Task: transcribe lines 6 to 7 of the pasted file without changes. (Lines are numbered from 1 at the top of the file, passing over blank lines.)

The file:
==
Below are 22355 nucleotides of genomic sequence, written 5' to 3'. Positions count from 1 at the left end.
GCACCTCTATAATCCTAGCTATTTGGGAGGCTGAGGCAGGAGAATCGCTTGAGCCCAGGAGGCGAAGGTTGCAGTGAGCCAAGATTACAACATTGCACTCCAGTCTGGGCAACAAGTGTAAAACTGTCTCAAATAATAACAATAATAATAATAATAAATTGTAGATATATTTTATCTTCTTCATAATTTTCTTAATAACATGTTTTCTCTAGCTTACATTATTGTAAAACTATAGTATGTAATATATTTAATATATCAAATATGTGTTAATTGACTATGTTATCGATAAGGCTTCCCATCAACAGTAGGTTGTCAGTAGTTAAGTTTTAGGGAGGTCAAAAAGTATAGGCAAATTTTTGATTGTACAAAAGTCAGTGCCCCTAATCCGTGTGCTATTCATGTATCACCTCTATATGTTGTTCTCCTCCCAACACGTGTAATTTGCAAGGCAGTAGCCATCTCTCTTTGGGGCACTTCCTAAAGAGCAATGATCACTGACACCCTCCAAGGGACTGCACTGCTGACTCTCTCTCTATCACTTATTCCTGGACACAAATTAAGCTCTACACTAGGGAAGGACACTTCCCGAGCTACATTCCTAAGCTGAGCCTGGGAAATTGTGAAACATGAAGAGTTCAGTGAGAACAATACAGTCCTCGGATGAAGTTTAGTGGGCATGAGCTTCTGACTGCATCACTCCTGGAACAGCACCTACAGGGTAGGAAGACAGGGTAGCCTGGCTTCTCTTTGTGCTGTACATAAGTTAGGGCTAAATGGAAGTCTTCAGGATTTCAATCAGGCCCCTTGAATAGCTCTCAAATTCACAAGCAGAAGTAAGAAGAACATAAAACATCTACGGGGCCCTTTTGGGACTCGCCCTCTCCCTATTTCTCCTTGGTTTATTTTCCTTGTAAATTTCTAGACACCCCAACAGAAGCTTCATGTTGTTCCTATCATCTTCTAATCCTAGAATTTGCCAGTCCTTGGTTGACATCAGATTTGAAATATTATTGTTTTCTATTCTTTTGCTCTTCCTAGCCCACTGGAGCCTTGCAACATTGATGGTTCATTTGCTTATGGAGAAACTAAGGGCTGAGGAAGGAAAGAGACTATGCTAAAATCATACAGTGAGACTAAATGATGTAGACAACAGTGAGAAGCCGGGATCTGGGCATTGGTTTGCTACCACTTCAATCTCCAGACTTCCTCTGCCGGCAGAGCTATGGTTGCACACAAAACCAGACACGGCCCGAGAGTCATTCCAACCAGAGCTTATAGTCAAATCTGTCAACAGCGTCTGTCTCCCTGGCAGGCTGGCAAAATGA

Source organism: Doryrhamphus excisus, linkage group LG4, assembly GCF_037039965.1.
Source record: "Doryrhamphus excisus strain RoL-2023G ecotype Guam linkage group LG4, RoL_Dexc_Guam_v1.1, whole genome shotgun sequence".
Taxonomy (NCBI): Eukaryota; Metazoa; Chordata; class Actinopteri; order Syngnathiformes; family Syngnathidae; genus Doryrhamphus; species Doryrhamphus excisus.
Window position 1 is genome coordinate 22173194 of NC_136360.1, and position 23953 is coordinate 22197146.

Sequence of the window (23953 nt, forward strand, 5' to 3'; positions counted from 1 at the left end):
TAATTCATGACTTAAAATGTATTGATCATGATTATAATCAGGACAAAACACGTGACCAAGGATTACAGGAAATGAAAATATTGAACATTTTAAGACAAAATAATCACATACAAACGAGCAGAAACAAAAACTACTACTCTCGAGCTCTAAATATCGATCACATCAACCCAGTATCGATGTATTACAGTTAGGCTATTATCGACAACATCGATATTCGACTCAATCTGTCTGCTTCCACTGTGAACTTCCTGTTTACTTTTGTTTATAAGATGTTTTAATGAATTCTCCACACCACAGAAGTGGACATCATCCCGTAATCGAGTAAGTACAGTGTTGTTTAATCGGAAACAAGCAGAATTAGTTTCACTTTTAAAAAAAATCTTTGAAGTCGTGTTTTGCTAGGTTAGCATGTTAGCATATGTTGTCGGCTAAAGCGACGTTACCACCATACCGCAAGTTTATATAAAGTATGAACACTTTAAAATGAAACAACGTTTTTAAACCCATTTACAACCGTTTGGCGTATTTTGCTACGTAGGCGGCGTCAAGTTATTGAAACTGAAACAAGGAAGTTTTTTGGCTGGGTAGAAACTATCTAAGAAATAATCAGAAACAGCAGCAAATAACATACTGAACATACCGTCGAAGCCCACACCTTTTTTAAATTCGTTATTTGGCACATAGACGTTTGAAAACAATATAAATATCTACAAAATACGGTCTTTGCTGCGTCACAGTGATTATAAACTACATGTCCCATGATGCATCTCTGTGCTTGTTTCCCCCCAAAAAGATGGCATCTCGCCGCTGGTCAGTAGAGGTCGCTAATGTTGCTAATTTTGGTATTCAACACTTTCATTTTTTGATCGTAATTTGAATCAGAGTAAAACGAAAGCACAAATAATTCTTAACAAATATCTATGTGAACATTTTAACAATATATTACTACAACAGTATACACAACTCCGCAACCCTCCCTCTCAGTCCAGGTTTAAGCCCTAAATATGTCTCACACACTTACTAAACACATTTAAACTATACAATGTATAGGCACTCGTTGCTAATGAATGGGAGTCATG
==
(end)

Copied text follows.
Window position 1 is genome coordinate 22173194 of NC_136360.1, and position 23953 is coordinate 22197146.

Sequence of the window (23953 nt, forward strand, 5' to 3'; positions counted from 1 at the left end):